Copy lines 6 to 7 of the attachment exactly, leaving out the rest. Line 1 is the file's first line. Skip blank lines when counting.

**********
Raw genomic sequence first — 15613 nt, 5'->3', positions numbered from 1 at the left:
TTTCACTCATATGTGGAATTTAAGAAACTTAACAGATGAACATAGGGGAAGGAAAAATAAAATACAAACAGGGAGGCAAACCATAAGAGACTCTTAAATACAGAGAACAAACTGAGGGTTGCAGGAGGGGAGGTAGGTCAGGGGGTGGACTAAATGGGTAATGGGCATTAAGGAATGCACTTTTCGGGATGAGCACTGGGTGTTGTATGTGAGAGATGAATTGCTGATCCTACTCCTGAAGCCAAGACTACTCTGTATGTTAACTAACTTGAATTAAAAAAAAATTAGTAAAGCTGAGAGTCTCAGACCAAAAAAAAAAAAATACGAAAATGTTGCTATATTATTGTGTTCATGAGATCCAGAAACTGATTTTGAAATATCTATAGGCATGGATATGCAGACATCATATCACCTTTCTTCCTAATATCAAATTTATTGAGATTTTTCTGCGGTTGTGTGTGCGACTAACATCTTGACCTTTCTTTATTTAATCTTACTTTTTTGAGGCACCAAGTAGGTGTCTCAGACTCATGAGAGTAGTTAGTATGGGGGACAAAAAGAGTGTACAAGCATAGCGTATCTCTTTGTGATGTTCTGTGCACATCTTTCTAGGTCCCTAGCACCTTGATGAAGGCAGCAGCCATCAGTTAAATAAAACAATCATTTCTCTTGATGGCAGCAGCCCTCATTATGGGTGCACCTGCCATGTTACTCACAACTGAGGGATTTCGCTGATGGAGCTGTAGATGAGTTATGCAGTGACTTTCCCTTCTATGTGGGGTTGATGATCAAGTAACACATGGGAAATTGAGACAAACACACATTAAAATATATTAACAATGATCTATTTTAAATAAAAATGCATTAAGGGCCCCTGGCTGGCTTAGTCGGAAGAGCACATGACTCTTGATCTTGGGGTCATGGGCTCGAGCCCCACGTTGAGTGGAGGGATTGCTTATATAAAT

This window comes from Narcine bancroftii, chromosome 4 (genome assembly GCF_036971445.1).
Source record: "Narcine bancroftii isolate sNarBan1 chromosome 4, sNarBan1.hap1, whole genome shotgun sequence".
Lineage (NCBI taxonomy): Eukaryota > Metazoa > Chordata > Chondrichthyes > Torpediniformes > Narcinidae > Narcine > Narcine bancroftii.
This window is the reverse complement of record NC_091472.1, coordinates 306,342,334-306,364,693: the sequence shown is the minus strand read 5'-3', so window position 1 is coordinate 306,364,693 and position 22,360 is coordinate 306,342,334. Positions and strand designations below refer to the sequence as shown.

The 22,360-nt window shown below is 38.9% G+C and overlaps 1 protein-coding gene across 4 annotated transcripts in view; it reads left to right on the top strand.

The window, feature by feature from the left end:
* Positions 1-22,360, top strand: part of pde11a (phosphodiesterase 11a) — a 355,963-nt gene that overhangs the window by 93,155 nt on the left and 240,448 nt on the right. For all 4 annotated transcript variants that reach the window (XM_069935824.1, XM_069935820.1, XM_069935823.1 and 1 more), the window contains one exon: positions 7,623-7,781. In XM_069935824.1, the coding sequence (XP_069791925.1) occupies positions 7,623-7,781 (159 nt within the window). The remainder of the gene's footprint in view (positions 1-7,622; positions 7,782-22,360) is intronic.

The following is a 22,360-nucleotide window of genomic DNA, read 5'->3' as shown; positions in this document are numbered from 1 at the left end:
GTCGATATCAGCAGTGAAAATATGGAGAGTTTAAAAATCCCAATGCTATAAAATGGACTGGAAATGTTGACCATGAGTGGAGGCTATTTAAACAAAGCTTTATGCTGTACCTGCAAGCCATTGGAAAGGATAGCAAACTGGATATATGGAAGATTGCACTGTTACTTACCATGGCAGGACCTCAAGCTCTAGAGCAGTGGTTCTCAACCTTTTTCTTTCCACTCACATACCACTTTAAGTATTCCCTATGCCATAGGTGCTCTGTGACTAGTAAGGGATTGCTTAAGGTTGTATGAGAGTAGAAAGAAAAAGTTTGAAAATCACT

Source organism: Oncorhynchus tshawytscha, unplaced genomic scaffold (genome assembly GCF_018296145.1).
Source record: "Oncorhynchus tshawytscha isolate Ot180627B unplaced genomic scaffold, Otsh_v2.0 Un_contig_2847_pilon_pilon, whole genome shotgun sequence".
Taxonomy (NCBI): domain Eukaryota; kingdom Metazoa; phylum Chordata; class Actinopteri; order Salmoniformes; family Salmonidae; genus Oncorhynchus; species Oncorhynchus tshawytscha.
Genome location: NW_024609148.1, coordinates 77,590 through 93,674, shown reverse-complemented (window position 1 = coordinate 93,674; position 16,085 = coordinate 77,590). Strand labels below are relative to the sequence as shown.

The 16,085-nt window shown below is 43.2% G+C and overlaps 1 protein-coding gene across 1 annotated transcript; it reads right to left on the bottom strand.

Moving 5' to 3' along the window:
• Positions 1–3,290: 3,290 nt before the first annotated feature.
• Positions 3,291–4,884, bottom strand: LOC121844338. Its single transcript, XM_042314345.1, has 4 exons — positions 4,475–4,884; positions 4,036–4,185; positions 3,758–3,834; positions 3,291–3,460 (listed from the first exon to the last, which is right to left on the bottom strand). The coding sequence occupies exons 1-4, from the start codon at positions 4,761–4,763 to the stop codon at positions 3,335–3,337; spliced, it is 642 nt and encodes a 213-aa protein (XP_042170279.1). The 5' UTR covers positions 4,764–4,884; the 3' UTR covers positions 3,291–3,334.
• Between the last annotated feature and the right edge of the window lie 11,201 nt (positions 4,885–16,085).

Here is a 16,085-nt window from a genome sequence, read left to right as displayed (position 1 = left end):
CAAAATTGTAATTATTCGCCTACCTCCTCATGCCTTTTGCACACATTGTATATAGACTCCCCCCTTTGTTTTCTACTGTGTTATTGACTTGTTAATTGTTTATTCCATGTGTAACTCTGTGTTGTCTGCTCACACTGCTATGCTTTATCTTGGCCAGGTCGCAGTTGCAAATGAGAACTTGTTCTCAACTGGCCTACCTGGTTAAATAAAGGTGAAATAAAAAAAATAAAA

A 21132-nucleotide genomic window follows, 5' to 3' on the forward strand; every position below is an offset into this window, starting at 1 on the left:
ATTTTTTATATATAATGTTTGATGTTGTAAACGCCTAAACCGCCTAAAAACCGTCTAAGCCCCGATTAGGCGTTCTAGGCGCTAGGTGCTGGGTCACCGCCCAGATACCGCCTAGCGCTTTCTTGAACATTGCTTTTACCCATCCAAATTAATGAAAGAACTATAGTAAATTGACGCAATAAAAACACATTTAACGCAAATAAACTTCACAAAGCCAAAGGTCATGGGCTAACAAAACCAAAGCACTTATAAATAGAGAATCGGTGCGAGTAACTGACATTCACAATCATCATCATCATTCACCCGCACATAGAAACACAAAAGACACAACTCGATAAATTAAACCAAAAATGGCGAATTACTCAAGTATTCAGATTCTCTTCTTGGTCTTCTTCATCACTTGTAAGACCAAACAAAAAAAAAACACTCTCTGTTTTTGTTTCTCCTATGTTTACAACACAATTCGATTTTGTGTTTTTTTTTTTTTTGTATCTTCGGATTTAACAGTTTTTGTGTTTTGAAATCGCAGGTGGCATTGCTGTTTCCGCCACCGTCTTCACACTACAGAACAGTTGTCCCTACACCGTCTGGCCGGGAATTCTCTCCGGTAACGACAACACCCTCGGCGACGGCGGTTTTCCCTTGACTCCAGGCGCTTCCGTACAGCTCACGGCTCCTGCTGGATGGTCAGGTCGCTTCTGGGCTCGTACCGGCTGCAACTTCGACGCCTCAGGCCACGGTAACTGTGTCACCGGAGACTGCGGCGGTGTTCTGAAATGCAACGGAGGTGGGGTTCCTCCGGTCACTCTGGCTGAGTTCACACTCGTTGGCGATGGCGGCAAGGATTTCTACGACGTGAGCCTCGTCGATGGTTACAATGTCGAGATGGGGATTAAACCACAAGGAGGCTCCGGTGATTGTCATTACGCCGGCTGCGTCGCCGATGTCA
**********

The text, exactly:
This window is the reverse complement of record NC_091472.1, coordinates 306,342,334-306,364,693: the sequence shown is the minus strand read 5'-3', so window position 1 is coordinate 306,364,693 and position 22,360 is coordinate 306,342,334. Positions and strand designations below refer to the sequence as shown.

The 22,360-nt window shown below is 38.9% G+C and overlaps 1 protein-coding gene across 4 annotated transcripts in view; it reads left to right on the top strand.